The sectarian killings in Balochistan, Gilgit-Baltistan and Karachi are beginning to foreshadow upheavals similar to the one in Iraq in the wake of the American invasion of Iraq in 2003 and also the one ripping Syria apart now. The difference between occasional outbursts of acrimony or even a riot provoked by some local incident in some backwater of the country and the kind of sectarian violence being increasingly witnessed in Pakistan is that the latter tends to become the cause and consequence of irreversible damage to the state and society in every field of national activity. It is a recipe for a failed state.
Far too often, attempts are made to diffuse the impact of planned sectarian murders by arguing that the underlying schisms have a long history that, in the case of the Shia-Sunni divide, is as old as the religion of Islam. This deterministic view is propagated to obfuscate the context of present troubles and, thereby, questions of responsibility and culpability. It suits governments that wish to evade the fact that protection of life and property of the citizens regardless of their faith, creed or culture is the primary responsibility of the state. It is also convenient for those religious leaders that have kindled fires in pursuit of political power. Perplexed by the complexity of state organisation and the modern world, sections of the so-called ulema have frequently reduced politics to equations of hatred.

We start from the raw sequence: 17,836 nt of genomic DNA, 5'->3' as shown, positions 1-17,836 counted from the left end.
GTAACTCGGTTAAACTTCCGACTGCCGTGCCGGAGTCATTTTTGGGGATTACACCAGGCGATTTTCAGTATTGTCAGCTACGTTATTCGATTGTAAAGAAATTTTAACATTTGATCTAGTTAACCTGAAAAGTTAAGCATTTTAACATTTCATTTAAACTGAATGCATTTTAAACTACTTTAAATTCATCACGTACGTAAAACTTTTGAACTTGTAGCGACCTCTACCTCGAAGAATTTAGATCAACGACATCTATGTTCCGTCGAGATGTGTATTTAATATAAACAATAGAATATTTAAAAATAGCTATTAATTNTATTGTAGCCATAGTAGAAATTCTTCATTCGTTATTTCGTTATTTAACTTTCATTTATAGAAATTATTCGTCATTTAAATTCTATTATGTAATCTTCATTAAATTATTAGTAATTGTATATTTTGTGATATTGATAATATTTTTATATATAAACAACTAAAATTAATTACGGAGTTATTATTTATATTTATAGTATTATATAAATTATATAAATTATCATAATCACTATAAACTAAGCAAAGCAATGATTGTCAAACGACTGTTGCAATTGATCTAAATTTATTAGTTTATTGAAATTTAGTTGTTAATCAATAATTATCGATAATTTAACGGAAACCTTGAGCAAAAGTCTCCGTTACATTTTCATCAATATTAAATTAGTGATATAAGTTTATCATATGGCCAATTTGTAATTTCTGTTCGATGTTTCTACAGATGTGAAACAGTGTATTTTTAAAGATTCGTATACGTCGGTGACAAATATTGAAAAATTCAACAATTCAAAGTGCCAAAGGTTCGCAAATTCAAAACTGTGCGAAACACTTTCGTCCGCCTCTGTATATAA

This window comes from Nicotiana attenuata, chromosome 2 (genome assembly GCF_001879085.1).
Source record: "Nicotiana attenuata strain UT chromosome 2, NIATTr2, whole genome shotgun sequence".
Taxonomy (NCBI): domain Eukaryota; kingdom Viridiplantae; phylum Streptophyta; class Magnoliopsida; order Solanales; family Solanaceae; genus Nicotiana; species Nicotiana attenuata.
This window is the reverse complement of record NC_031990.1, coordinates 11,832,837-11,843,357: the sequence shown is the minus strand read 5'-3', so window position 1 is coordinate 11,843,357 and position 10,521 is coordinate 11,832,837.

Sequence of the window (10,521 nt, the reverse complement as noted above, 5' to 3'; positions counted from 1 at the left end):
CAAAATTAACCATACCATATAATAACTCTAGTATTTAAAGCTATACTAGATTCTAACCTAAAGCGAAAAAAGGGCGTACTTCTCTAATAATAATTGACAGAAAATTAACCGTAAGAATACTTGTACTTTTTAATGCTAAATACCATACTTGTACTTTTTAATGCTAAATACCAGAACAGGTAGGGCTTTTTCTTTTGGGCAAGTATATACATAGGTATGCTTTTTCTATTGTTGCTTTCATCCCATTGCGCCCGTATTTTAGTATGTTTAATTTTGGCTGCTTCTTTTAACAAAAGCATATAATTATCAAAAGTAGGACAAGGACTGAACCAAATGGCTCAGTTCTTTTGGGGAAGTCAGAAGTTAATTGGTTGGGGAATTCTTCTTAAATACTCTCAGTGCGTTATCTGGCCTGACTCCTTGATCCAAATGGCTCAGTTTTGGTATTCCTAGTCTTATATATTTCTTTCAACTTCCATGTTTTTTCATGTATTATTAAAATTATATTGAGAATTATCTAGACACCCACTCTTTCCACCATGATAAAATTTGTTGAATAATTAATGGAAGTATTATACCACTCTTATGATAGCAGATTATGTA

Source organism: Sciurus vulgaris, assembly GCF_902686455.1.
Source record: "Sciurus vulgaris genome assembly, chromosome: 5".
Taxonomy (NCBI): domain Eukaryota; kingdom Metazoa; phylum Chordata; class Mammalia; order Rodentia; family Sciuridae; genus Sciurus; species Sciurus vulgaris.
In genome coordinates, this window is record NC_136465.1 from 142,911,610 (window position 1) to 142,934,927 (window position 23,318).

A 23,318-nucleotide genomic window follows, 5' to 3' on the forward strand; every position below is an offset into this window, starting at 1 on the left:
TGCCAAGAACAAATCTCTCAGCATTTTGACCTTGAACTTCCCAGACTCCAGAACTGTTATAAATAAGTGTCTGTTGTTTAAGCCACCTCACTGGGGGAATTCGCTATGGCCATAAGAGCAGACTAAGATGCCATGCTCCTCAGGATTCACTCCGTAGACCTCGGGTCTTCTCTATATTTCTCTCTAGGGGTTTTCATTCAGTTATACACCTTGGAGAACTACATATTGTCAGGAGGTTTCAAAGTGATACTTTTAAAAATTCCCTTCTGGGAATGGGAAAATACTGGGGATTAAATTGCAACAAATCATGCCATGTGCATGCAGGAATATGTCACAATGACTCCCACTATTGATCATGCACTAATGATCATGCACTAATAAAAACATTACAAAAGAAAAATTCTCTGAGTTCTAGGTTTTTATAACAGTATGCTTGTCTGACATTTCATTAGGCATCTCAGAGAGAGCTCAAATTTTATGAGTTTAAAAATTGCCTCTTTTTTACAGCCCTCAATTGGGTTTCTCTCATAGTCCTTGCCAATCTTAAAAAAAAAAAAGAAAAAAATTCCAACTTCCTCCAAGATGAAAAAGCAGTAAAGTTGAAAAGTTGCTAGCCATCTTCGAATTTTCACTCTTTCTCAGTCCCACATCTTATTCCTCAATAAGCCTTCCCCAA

Six factors stand out when one seeks to define the context of present-day sectarian violence in Pakistan. One, several political parties — not just the religious ones — turned their back on the tradition of democracy on which the founding fathers wanted to base Pakistan’s polity. Realising that they would not be able to capture power in Pakistan by the electoral process, they nurtured constituencies of followers fired by parochial passions of ethnicity and sectarianism. Two, there has been an instrumental use of religion to gain legitimacy for illegal seizures of power and for the liberation of Afghanistan from the Soviet Union and Kashmir from India for decades; it reached a high point with General Ziaul Haq. Three, the Afghanistan model spawned the organisation of armed militias wedded to the use of force to attain political ends in domestic politics as well. Four, the same model also provided a tested route to financial support from within the country and from foreign sources. Fifth, the foreign funding shrunk the religious reference to narrower and narrower ‘ideologies’; the fragmentation of the Sunni reference into a number of sub-sects employing varying degrees of radicalism and violence is a case in point. Tragically for Pakistan, patronage was available from internal and external sources in each and every case. This process weakened the democratic forces as well as bonafide religious parties engaged like their counterparts elsewhere in the Islamic world in synthesising Islamic precepts and values with the demands of the contemporary world. Sixth, the special focus on educational institutions by the darker religious movements made huge dents in the liberal academic tradition that Pakistan began with. It is not just a matter of religious madrassas that are demonised by the liberal elite indiscriminately. The animus has spread to the so called ‘secular’ academia as well.